BANGKOK — In 1988, more than 100 Vietnamese refugees were stranded in the Pacific Ocean for 37 days. By the time they were rescued by Filipino fishermen, almost half had died.
Their stories and others will be told at the first Global Migration Film Festival next month at an indie cinema in Bangkok hosted by the U.N. Migration Agency.
To give voice to immigrant experiences, includes 2008 documentary “Bolinao 52,” about how 52 of the 110 Vietnamese boat people survived their ordeal, along with five other films about the struggles of immigrants and refugees around the world. Four days after it opens Dec. 14 in Bangkok, the festival will conclude on International Migrants Day. The festival takes place simultaneously from Dec. 5 until Dec. 18 around the world.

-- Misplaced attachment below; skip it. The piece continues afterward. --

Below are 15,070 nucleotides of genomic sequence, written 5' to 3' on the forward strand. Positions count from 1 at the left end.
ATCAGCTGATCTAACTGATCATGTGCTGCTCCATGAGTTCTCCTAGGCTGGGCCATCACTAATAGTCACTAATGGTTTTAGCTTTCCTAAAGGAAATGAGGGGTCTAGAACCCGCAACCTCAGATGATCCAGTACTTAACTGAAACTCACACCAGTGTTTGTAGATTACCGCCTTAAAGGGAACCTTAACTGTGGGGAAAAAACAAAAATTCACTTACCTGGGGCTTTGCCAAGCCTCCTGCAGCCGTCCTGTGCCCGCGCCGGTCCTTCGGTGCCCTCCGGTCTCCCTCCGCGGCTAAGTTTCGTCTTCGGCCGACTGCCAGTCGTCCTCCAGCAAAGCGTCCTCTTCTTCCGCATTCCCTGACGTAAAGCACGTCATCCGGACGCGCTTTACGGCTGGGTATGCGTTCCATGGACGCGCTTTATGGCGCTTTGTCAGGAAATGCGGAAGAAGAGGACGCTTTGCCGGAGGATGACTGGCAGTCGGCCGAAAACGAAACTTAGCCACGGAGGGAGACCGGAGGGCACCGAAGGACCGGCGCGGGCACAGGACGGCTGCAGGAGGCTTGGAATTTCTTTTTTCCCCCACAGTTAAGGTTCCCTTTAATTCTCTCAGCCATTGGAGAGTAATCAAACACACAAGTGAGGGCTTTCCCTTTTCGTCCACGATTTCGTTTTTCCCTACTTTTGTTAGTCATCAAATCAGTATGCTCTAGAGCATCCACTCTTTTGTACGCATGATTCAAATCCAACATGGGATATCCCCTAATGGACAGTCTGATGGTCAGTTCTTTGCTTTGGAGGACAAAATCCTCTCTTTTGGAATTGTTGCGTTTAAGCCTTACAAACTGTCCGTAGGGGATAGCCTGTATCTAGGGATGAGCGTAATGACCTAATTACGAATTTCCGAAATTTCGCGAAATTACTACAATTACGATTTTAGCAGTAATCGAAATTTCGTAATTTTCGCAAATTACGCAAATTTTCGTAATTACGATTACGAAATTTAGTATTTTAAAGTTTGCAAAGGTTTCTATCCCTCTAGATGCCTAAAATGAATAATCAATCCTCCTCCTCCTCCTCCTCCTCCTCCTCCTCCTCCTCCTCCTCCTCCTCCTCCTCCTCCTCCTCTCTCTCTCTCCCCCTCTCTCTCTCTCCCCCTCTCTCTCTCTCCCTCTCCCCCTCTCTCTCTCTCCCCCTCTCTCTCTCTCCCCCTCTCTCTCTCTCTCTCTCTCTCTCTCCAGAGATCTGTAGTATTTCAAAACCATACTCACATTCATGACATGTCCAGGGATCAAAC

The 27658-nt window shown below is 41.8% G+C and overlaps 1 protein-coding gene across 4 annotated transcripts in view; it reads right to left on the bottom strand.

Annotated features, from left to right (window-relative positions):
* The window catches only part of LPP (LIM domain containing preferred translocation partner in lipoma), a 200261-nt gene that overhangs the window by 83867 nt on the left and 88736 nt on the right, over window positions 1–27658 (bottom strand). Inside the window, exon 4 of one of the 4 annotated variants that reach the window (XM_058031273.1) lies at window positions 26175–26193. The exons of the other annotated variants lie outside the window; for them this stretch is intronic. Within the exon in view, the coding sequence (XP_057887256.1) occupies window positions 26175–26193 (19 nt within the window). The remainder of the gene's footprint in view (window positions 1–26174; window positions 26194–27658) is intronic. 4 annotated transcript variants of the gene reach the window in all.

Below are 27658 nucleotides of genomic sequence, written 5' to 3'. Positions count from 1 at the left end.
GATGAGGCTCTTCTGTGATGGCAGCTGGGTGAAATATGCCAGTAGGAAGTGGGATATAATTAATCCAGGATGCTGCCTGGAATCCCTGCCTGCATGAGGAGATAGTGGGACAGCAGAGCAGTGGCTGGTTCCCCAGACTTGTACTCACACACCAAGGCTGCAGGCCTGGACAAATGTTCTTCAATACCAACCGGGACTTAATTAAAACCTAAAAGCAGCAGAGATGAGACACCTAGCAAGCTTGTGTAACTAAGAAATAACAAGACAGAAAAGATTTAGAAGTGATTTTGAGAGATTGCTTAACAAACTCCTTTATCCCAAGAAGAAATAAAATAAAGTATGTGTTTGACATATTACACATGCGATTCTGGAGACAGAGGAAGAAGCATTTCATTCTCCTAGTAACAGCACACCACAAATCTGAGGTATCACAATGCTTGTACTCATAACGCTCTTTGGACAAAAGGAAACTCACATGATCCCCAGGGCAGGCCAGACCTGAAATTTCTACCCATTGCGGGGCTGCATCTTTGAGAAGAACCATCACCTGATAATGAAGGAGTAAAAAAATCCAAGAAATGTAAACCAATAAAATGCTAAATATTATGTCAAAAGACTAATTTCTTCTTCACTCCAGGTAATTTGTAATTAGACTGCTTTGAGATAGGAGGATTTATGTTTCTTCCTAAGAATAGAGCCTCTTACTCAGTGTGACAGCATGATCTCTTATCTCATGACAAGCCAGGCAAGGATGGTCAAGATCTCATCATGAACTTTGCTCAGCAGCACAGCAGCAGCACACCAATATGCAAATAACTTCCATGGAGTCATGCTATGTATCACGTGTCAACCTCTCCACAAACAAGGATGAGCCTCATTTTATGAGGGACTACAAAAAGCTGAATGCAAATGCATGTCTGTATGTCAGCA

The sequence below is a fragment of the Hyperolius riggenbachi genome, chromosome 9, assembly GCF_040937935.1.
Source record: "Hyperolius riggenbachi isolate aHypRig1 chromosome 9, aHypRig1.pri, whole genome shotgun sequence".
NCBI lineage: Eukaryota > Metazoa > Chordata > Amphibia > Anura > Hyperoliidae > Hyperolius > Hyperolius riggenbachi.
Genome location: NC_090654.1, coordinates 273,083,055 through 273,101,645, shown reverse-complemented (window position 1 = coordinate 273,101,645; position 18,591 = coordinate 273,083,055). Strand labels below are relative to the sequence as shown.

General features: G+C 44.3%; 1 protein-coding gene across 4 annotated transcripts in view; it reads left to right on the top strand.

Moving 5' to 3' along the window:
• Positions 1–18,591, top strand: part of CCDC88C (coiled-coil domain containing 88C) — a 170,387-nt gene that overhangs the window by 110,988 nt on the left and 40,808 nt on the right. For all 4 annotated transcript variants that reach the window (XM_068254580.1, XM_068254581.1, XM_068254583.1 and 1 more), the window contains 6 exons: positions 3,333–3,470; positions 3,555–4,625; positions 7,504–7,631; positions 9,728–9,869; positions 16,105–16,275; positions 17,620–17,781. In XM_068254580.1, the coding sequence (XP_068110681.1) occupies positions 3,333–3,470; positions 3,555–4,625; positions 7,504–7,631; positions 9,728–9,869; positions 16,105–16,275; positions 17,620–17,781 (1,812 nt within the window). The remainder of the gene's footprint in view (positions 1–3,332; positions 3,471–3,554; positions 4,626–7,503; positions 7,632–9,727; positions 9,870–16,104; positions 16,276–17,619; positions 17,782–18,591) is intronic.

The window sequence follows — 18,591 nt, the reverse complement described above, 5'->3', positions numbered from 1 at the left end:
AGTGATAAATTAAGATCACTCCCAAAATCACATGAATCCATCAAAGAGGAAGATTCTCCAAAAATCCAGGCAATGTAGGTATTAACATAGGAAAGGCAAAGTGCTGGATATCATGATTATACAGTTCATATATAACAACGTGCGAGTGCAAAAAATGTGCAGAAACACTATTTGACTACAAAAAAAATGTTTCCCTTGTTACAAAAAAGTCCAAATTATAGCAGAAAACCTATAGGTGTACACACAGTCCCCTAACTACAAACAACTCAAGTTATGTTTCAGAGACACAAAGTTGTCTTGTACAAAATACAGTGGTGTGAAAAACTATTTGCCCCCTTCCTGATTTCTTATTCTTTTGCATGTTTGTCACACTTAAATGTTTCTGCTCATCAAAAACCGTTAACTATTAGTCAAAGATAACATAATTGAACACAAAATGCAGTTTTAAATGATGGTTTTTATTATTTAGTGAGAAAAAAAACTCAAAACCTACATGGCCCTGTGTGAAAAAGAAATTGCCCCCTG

Take a closer look at Argentina’s capital city via “La Salada” (2014), which focuses on three groups of immigrants living in a sprawling informal flea market in Buenos Aires, while “Guido Models” (2015) centers on a middle-aged Bolivian immigrant who runs a modeling agency and academy in the city’s biggest slum.
Filipino flicks include “Donor,” in which a woman desperately searching for a better life sells her kidney to an Arab patient.
Too much drama? Then the movie best suited may be 2005 comedy-drama “La Visa Loca,” which follows the life of a taxi driver in Manila who dreams of going to the United States.
The last film added to the list is 2016 documentary “The Invisible City: Kakuma” which centers around Kakuma refugee camp, built in the middle of the Turkana desert in Kenya.
The film festival hosted by the International Organization for Migration runs Dec. 14 to Dec. 18 at a new indie cinema, the Bangkok Screening Room.
Admission is free. Booked tickets must be claimed 15 minutes before each screening.
The Bangkok Screening Room is located on the second floor above a 7-Eleven on Soi Saladaeng 1, which is walkable from MRT Lumphini’s exit No. 2 or BTS Sala Daeng’s exit No. 4.